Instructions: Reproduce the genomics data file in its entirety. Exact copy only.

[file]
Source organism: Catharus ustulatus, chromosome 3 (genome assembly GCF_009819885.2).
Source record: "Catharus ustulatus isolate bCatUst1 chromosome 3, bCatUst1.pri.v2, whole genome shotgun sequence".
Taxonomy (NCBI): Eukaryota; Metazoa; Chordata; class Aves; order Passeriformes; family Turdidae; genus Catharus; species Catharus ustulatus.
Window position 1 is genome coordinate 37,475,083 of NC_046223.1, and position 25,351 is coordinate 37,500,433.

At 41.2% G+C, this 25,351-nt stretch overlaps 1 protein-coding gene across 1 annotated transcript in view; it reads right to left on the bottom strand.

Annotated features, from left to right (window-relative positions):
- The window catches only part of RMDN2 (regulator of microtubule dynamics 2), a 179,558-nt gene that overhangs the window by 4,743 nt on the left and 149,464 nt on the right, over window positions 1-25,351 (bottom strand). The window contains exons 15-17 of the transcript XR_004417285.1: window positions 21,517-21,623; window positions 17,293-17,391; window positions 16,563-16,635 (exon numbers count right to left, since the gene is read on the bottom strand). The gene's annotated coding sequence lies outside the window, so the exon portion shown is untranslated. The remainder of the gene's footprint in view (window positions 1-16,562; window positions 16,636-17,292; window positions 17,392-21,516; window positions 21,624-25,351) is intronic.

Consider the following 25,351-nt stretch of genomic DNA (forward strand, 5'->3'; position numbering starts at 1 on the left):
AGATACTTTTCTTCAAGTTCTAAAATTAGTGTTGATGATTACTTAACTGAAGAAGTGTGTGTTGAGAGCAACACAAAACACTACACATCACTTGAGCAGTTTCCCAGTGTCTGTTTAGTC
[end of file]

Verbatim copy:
Source organism: Catharus ustulatus, chromosome 3 (genome assembly GCF_009819885.2).
Source record: "Catharus ustulatus isolate bCatUst1 chromosome 3, bCatUst1.pri.v2, whole genome shotgun sequence".
Taxonomy (NCBI): Eukaryota; Metazoa; Chordata; class Aves; order Passeriformes; family Turdidae; genus Catharus; species Catharus ustulatus.
Window position 1 is genome coordinate 37,475,083 of NC_046223.1, and position 25,351 is coordinate 37,500,433.

At 41.2% G+C, this 25,351-nt stretch overlaps 1 protein-coding gene across 1 annotated transcript in view; it reads right to left on the bottom strand.

Annotated features, from left to right (window-relative positions):
- The window catches only part of RMDN2 (regulator of microtubule dynamics 2), a 179,558-nt gene that overhangs the window by 4,743 nt on the left and 149,464 nt on the right, over window positions 1-25,351 (bottom strand). The window contains exons 15-17 of the transcript XR_004417285.1: window positions 21,517-21,623; window positions 17,293-17,391; window positions 16,563-16,635 (exon numbers count right to left, since the gene is read on the bottom strand). The gene's annotated coding sequence lies outside the window, so the exon portion shown is untranslated. The remainder of the gene's footprint in view (window positions 1-16,562; window positions 16,636-17,292; window positions 17,392-21,516; window positions 21,624-25,351) is intronic.

Consider the following 25,351-nt stretch of genomic DNA (forward strand, 5'->3'; position numbering starts at 1 on the left):
AGATACTTTTCTTCAAGTTCTAAAATTAGTGTTGATGATTACTTAACTGAAGAAGTGTGTGTTGAGAGCAACACAAAACACTACACATCACTTGAGCAGTTTCCCAGTGTCTGTTTAGTC